For decades, David Rappaport has been my running companion. We took part in several races together, including Beat Beethoven and the Kingston Half-Marathon. But our most important and most enjoyable runs have been our daily jogs that started and ended at the old Queen’s gym on Union Street (the PEC, for those who remember), and more recently at the new Queen’s gym (the ARC). Every weekday (almost invariably at lunch hour) our route has taken us along the lakeshore, through downtown, over the Lasalle Causeway, around Point Frederick at RMC, sometimes to the top of the hill at Fort Henry, and back to the gym. Along the way, we would have animated conversations on science, politics and everything we can think of. The main topic of discussion is usually computational problems and we designed many an algorithm on the run (puns just happen). We would also tell each other all manner of stories, mostly funny ones. Sometimes we laugh so hard that we almost need to stop in order to catch our breath. In about an hour we are back and wonder where the time went. Running through a storm in heavy rain, our private joke has been that our feat surely deserves a medal. Naturally, a run in a blizzard, we always felt, should earn us an “Order of Canada”. Lately, our walks along the Cataraqui River with David’s loyal dog Abel have taken me to parts I did not know existed. Thank you David for the runs, the walks and the friendship. Enjoy your retirement!
Selim Akl, Professor

 

I retain a compound of many small fragments of delight of his wit and company over the years. It was always good to stop by his office during my floor rounds, I always knew I was stepping in for some fun product (or byproduct) of his eclectic mind.
Gabor Fichtinger, Professor

 

When first working at the School, I was still learning about the field of computing. David told me about his work in computational geometry and his love of music and how the two went together. I was fascinated by it all. Enjoy your retirement David!
– Aysha Tayab-Ratsep, Marketing and Communications Coordinator

 

We thank David for everything he has done at the Queen’s School of Computing community and we wish him all the very best!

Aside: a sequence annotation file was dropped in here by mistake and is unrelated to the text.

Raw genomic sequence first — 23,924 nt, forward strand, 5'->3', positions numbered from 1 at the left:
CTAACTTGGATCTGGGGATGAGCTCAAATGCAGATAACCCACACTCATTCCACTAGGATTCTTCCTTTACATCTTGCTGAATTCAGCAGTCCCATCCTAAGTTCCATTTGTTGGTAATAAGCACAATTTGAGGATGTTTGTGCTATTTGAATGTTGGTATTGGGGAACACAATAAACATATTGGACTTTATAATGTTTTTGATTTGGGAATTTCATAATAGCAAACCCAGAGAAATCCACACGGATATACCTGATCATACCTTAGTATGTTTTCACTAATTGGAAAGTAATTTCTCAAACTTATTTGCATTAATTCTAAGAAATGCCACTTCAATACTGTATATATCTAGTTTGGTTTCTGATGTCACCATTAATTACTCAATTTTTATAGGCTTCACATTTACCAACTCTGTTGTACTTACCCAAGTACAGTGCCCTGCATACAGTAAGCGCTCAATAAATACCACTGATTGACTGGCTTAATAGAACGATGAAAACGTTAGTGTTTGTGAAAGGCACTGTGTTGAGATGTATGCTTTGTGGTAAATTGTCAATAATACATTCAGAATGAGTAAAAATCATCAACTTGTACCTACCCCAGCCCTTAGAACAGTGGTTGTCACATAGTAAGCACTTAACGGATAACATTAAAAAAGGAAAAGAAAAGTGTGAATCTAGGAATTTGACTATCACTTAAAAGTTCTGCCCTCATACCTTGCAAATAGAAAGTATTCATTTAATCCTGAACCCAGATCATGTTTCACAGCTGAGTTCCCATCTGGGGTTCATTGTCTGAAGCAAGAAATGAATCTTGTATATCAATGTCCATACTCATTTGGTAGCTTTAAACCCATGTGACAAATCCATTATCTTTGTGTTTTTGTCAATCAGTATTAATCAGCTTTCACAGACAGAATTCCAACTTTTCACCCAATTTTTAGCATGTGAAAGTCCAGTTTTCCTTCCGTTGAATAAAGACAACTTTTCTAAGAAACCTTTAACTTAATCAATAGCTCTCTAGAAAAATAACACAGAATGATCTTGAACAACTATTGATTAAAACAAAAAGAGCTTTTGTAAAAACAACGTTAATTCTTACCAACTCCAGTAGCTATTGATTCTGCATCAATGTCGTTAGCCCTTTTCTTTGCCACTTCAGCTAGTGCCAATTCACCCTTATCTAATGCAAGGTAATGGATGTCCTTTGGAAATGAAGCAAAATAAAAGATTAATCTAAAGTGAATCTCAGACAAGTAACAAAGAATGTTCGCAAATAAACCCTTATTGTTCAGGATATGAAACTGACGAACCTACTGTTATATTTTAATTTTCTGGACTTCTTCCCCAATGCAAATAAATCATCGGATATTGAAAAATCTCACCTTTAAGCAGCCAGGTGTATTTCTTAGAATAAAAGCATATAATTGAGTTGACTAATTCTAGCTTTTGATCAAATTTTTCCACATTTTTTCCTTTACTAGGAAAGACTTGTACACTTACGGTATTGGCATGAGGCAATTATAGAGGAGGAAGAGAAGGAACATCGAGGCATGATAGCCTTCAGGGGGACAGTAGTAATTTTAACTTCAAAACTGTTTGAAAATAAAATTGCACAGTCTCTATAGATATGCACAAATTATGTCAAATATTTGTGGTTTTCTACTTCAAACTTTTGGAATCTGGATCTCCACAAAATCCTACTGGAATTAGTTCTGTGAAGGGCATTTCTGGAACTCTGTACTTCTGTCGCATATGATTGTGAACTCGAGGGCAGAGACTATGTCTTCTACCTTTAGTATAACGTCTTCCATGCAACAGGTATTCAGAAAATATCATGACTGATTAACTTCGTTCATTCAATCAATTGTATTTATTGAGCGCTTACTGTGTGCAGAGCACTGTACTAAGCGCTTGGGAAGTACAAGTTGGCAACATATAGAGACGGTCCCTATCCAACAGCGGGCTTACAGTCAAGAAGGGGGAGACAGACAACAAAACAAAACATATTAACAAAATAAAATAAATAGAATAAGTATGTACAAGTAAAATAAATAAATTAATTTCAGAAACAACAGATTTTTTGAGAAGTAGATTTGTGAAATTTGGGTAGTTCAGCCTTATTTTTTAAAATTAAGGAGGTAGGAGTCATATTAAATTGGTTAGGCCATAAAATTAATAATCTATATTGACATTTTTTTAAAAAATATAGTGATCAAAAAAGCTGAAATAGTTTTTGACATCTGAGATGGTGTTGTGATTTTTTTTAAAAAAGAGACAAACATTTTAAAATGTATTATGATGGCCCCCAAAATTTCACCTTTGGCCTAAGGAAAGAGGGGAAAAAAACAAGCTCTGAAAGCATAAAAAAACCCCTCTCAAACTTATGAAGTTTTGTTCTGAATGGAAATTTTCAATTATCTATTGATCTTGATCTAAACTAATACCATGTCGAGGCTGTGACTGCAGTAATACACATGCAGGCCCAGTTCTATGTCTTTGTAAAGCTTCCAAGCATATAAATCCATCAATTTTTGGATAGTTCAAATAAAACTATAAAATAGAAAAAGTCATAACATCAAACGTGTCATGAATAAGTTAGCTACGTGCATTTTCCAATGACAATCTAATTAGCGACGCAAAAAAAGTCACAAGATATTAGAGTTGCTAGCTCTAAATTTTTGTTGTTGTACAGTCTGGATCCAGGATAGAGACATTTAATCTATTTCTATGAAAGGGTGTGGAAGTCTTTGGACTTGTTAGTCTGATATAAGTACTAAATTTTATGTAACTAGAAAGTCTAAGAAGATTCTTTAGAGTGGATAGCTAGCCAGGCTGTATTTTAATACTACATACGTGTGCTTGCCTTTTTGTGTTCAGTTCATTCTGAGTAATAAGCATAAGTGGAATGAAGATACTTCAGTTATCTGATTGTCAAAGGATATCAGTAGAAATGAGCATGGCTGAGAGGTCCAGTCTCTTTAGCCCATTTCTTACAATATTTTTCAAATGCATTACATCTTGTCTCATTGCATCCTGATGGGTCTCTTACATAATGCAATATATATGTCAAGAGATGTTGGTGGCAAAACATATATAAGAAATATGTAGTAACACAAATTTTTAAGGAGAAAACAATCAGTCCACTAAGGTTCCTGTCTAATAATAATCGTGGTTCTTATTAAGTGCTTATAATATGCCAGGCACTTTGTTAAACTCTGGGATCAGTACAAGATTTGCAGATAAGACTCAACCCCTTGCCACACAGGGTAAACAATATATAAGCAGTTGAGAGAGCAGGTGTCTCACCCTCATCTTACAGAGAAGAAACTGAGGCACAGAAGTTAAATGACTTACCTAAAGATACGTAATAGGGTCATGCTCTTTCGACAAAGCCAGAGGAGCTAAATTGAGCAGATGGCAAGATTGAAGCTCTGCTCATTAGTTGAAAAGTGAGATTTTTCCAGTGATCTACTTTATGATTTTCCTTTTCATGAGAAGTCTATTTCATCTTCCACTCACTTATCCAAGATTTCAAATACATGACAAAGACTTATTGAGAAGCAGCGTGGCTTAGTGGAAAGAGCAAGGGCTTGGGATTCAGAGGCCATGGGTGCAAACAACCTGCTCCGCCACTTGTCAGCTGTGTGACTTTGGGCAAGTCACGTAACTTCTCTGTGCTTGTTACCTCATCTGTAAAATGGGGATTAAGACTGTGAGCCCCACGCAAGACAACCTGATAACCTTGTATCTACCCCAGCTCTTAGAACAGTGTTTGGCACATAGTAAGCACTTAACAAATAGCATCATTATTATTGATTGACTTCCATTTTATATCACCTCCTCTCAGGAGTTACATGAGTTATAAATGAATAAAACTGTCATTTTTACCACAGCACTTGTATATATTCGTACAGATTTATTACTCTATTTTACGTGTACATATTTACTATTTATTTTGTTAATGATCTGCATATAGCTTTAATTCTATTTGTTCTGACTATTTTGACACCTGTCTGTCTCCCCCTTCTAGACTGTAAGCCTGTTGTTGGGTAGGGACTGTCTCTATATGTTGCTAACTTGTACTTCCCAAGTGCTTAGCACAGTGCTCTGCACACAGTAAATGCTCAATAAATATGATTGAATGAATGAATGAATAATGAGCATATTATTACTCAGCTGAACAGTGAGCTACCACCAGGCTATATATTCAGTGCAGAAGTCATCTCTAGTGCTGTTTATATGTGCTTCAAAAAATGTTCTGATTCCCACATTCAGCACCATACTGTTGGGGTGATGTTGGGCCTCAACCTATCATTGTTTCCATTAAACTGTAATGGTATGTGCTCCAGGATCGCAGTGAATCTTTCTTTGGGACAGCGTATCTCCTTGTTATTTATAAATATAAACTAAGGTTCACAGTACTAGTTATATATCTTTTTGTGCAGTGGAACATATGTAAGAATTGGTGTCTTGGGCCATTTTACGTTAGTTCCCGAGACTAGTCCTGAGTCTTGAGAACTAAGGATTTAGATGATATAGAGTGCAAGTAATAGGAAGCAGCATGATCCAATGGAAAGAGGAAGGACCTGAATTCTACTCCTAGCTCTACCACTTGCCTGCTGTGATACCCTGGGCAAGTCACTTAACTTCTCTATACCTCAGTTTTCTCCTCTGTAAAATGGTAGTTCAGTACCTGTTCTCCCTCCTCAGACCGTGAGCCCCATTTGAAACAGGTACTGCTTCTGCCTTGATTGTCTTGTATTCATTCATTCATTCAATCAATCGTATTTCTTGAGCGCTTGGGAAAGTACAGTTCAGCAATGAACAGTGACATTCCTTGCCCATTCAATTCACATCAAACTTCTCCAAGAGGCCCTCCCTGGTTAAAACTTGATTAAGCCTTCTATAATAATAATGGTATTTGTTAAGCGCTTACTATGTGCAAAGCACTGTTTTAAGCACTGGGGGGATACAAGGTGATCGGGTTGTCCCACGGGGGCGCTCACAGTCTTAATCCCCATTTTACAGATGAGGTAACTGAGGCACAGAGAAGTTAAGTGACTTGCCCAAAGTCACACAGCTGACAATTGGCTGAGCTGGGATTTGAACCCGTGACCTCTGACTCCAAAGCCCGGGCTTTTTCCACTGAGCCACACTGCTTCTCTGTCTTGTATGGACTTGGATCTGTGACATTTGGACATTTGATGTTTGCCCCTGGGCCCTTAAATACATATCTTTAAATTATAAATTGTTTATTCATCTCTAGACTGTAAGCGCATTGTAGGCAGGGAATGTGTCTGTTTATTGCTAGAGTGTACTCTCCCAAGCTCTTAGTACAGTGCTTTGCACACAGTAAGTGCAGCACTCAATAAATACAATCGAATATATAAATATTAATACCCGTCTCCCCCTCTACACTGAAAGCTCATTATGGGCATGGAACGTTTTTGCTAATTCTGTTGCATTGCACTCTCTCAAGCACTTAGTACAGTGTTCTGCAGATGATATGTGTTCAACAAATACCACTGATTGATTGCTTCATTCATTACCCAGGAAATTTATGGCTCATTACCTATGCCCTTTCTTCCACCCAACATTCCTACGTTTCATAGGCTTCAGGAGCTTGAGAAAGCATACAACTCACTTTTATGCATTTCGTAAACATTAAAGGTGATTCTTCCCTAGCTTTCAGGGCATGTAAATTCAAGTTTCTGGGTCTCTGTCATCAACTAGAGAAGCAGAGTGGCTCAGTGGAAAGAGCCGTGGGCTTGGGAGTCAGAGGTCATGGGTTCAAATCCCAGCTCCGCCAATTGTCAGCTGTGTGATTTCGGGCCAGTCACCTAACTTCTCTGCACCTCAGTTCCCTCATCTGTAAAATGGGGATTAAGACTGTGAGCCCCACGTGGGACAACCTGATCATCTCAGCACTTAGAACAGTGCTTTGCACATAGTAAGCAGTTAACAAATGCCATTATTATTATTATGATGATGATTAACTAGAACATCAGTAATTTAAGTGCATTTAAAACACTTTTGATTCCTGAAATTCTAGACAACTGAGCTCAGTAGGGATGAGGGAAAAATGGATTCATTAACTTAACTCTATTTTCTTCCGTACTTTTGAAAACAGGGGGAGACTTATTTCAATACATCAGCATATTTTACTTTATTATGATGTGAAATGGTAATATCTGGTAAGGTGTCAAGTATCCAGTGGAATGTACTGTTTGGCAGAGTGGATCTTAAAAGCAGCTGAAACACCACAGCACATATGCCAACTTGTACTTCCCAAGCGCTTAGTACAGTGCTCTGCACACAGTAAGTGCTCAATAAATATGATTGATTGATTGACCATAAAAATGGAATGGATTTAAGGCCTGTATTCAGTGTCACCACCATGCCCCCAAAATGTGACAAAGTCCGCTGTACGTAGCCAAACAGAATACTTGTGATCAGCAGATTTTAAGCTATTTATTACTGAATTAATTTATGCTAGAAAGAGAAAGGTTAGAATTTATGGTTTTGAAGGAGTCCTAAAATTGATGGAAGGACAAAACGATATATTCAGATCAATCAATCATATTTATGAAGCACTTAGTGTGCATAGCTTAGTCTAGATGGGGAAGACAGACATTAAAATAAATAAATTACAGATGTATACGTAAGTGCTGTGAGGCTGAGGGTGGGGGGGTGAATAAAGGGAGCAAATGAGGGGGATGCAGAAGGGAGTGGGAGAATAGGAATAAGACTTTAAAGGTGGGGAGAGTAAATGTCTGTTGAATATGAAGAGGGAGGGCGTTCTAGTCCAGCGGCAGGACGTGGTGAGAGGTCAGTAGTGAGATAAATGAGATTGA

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2020 School of Computing Awards

The Queen’s School of Computing is proud to announce the recipients of the 12th annual School of Computing Awards. This year’s recipients are:

  •     School of Computing Research Award: Andras Lasso
  •     Distinguished Service Award: Karen Knight
  •     Distinguished Student Award (Undergraduate): Duncan Stewart
  •     Excellence in Teaching Award (TA): Yudong Zhou
  •     Howard Stavely Teaching Award:  Ting Hu
  •     Howard Stavely Teaching Award (Honorable Mention):  Wendy Powley
  •     Ian A. Macleod Award: Taylor Smith
  •     Distinguished Thesis Award: Zac Baum
  •     PhD Research Achievement Award: Alireza Sedghi

Congratulations to all recipients. Well done!!

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Hossam Hassanein receives Technical Achievement and Recognition Award

The School of Computing is pleased to congratulate Dr. Hassanein on receipt of the 2020 IEEE IoT, Ad Hoc and Sensor Networks Technical Committee (IoT-AHSN TC) Technical Achievement and Recognition Award.

The award recognizes members of the IEEE Communications Society (ComSoc) who have made significant contributions to technological advancement of the Internet of Things (IoT), ad hoc networks and sensing systems.

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Rachel Theriault is the Recipient of the Vector Scholarship in AI

Undergraduate student Rachel Theriault has recently received the AI Scholarship for her innovative work in bringing AI to cancer analysis.

“Rachel’s interest in working with Dr Ellis was sparked in her second-year classes that he taught. As an NSERC undergraduate researcher, she worked in his lab with pathologists and surgeons. Her award-winning undergraduate thesis has been tentatively accepted for publication as a journal article” says Hossam Hassanein, Director of the School of Computing”

 

Congratulations Rachel and keep up the great work!

Read more about Rachel’s recognition